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Joining the White House’s Better Buildings Challenge

November 18, 2014

We’re excited to have recently signed on to participate in the Better Buildings Challenge, a White House-led initiative to reduce power consumption recently expanded under the President’s Climate Action Plan. The program, originally announced in 2011, was expanded to include data centers in September 2014.

The goal of the Better Buildings Challenge is for commercial buildings to become 20 percent more energy efficient by 2020.

Digital Realty’s goal is to reduce non-IT load energy consumption by 20 percent across a group of its U.S. properties.

The need to make data centers more efficient According to Datacenter Dynamics, there are nowmore than 3 million data centers in the U.S. alone – one data center for every 100 Americans.

The White House Council on Environmental Quality has estimated that data centers accounted for more than 2 percent of all U.S. electricity consumption in 2013, or about 100 billion kilowatt-hours. Usage doubled just between 2000 and 2005, according to Jonathan Koomey, a leading expert on energy use in data centers and IT.

In a recent press release, Energy Secretary Ernest Moniz noted that: “…if all data centers were 20 percent more efficient, the nation could save more than 20 billion kWh of electricity by 2020, which would result in roughly $2 billion in cost savings.”

We recognize that adopting more efficient power usage practices in the data center can have a meaningful positive impact for the environment, our clients, and for Digital Realty.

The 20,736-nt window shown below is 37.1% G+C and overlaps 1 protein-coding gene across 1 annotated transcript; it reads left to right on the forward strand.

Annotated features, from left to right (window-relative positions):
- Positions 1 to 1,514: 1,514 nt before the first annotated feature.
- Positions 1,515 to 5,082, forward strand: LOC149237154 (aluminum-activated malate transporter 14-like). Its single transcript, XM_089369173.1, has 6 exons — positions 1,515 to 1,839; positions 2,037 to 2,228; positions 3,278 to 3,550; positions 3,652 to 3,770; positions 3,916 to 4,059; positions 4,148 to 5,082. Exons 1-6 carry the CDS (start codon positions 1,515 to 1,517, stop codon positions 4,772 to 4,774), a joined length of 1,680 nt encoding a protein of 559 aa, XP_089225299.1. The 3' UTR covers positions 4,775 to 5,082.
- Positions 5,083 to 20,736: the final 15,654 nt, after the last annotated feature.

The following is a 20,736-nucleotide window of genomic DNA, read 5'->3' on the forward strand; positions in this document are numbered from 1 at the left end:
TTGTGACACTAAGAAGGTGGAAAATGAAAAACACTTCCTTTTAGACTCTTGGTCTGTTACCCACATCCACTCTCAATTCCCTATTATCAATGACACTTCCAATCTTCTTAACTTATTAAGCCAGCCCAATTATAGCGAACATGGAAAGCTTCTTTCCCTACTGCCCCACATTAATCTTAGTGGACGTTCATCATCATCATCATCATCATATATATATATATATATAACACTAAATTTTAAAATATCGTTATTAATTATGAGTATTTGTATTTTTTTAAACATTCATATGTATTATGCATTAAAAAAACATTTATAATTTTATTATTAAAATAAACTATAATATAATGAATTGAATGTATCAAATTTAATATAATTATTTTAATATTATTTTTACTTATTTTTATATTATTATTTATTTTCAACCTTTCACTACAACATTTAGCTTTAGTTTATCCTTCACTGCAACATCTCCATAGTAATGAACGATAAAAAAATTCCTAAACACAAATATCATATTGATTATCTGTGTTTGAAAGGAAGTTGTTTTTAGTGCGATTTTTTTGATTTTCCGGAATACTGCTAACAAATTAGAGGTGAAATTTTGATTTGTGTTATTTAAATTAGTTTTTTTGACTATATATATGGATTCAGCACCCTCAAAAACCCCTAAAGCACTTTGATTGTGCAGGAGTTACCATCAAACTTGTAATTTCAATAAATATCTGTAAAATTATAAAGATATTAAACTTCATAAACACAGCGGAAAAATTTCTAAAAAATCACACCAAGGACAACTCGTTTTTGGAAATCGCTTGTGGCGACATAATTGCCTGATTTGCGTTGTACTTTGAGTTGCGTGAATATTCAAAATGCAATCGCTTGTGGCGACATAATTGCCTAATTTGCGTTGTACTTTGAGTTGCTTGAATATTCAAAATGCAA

Three methods to improve energy efficiency

We expect to focus on projects in these three areas:

  1. “No cost” improvements: Fine tuning set points and controls to maximize system efficiency. For example, by making adjustments to maximize the use of outside air (i.e., “free cooling” systems) we can reduce the energy needed to operate mechanical cooling systems.
  2. “Low cost” improvements: Working with clients to install hot or cold aisle containment to eliminate air “short cycling,” and utilizing variable airflow air handling systems to optimize airflow energy requirements. Energy can be saved by addressing aisle arrangements that minimize the mixing of hot and cold air, as well as moving air more efficiently to cool IT devices.
  3. Capital projects: Replacement or upgrade of older, less efficient infrastructure with highly efficient equipment that improves performance while reducing energy consumption.

It’s our goal to provide our clients with data center solutions that deliver industry-leading resource efficiency, increase client value, and a lower cost of ownership.

We look forward to participating in this important energy initiative.

David Schirmacher, SVP Portfolio Operations

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